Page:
Home > Seminars > Atmospheric-Pressure Ionization: Processes and Applications

Atmospheric-Pressure Ionization: Processes and Applications


3/5/2013 at 3:30PM


3/5/2013 at 4:45PM


140 DeBartolo Hall


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Edward Maginn

Edward Maginn

VIEW FULL PROFILE Email: ed@nd.edu
Phone: 574-631-5687
Website: http://www.nd.edu/~ed/
Office: 182A Fitzpatrick Hall


Department of Chemical and Biomolecular Engineering Dorini Family Professor of Energy Studies and Department Chair
College of Engineering Dorini Family Professor of Energy Studies and Chair of the Department of Chemical and Biomolecular Engineering
The research in our group focuses on developing a fundamental understanding of the link between the physical properties of materials and their chemical constitution. Much of our work is devoted to applications related to energy and the environment. The main tool we use is molecular simulation. In ...
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Over the past few decades, there have been multiple revolutions in how ions are produced in the gas phase influencing the way we approach multiple fields today. For example, the advent of the electrospray to form gaseous ions from liquid solutions has transformed modern-day mass spectrometry. Similarly, the development of stable, atmospheric-pressure gas discharges or plasmas has spawned applications ranging from lighting to wound healing. In this talk, multiple projects my research group is currently pursuing on developing, understanding, and applying new techniques for atmospheric-pressure ionization will be discussed. In the field of plasma engineering, we focus on new ways to generate charges in atmospheric air, either through gaseous ionization or surface electron emission, and how these charges interact with neutral gases and surfaces. Specific areas of research that will be covered include corona discharges, microplasma jets, and microscale (< 10 um) discharges for applications ranging from flow generation to materials synthesis. In the field of sprays, we focus on new ways to create gaseous ions from liquid solution and how to utilize these techniques for chemical measurement and analysis. Specifically, we will discuss alternating current (AC) electrospray ionization and surface acoustic wave nebulization (SAWN) as new ionization techniques for mass spectrometry. Though they are similar to other established techniques, they are fundamentally different and offer new advantages that can be used in fields as diverse as proteomics and small drug detection. In both of these areas, we will emphasize emerging areas of interest and future directions of research.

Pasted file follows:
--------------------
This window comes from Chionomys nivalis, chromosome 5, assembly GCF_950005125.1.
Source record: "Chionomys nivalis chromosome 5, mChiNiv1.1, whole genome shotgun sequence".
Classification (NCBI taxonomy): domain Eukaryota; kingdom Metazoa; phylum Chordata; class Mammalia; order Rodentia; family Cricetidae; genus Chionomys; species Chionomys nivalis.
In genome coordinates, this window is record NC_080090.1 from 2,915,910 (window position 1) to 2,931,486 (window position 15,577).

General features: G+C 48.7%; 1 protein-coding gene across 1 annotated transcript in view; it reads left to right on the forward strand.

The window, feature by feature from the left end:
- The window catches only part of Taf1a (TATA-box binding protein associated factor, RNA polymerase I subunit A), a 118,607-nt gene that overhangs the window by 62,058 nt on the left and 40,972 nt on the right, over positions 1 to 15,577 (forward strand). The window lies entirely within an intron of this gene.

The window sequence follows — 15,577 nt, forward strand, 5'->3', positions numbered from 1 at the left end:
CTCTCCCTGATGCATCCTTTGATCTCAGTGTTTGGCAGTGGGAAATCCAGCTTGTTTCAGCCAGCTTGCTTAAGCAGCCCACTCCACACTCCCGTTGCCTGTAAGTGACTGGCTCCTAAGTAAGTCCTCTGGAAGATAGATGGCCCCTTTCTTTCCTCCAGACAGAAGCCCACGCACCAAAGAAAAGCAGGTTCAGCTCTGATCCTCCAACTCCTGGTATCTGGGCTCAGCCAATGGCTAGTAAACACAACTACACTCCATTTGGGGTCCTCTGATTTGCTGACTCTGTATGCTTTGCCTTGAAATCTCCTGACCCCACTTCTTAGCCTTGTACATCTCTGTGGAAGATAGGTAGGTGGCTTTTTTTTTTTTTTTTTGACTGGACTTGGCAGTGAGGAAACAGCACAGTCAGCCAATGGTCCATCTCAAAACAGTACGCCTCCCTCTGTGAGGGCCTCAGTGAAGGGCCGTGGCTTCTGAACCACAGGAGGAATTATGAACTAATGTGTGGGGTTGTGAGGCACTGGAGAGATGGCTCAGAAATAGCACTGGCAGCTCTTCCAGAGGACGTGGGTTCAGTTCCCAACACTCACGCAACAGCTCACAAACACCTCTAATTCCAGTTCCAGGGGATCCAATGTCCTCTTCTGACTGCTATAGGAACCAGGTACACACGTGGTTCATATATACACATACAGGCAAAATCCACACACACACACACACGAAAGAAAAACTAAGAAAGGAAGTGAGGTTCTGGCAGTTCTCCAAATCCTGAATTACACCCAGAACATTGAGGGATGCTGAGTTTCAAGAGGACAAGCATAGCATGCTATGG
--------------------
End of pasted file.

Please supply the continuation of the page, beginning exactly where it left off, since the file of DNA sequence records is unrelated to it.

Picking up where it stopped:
Seminar Speaker:

Dr. David Go

Dr. David Go

AME - Notre Dame

David B. Go holds a B.S. in Mechanical Engineering from the University of Notre Dame, M.S. in Aerospace Engineering from the University of Cincinnati, and Ph.D. in Mechanical Engineering from Purdue University. After graduating with a Ph.D., he joined the faculty at the University of Notre Dame in 2008. As an Assistant Professor, he as published in many fields ranging from plasma science and analytical chemistry to electronics cooling and heat transfer. In addition to 19 journal articles, he has contributed to both a book chapter and trade magazine, holds multiple patents, and has over 50 conference presentations and proceedings. Prof. Go’s work is supported by both industry and federal sources, and he has been distinguished with the Air Force Office of Scientific Research Young Investigator Award and the National Science Foundation CAREER award for his research and contributions on microplasmas.

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